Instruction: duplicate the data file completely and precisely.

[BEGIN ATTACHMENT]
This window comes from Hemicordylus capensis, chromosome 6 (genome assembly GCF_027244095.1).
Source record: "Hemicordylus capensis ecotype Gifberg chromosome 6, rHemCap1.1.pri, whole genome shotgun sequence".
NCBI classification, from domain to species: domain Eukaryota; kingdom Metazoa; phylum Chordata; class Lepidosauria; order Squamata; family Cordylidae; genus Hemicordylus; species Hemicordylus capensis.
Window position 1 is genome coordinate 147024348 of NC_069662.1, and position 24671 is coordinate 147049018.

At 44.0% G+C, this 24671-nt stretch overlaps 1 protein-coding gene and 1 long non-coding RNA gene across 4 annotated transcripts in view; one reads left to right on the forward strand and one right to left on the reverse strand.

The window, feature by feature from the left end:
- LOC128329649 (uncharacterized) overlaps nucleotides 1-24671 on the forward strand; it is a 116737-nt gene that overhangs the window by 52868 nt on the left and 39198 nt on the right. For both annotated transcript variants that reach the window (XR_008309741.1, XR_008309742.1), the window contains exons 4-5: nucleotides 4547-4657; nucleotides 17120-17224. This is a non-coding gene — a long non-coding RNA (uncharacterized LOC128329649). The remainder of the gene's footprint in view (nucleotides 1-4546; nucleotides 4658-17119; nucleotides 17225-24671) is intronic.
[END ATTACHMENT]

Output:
This window comes from Hemicordylus capensis, chromosome 6 (genome assembly GCF_027244095.1).
Source record: "Hemicordylus capensis ecotype Gifberg chromosome 6, rHemCap1.1.pri, whole genome shotgun sequence".
NCBI classification, from domain to species: domain Eukaryota; kingdom Metazoa; phylum Chordata; class Lepidosauria; order Squamata; family Cordylidae; genus Hemicordylus; species Hemicordylus capensis.
Window position 1 is genome coordinate 147024348 of NC_069662.1, and position 24671 is coordinate 147049018.

At 44.0% G+C, this 24671-nt stretch overlaps 1 protein-coding gene and 1 long non-coding RNA gene across 4 annotated transcripts in view; one reads left to right on the forward strand and one right to left on the reverse strand.

The window, feature by feature from the left end:
- LOC128329649 (uncharacterized) overlaps nucleotides 1-24671 on the forward strand; it is a 116737-nt gene that overhangs the window by 52868 nt on the left and 39198 nt on the right. For both annotated transcript variants that reach the window (XR_008309741.1, XR_008309742.1), the window contains exons 4-5: nucleotides 4547-4657; nucleotides 17120-17224. This is a non-coding gene — a long non-coding RNA (uncharacterized LOC128329649). The remainder of the gene's footprint in view (nucleotides 1-4546; nucleotides 4658-17119; nucleotides 17225-24671) is intronic.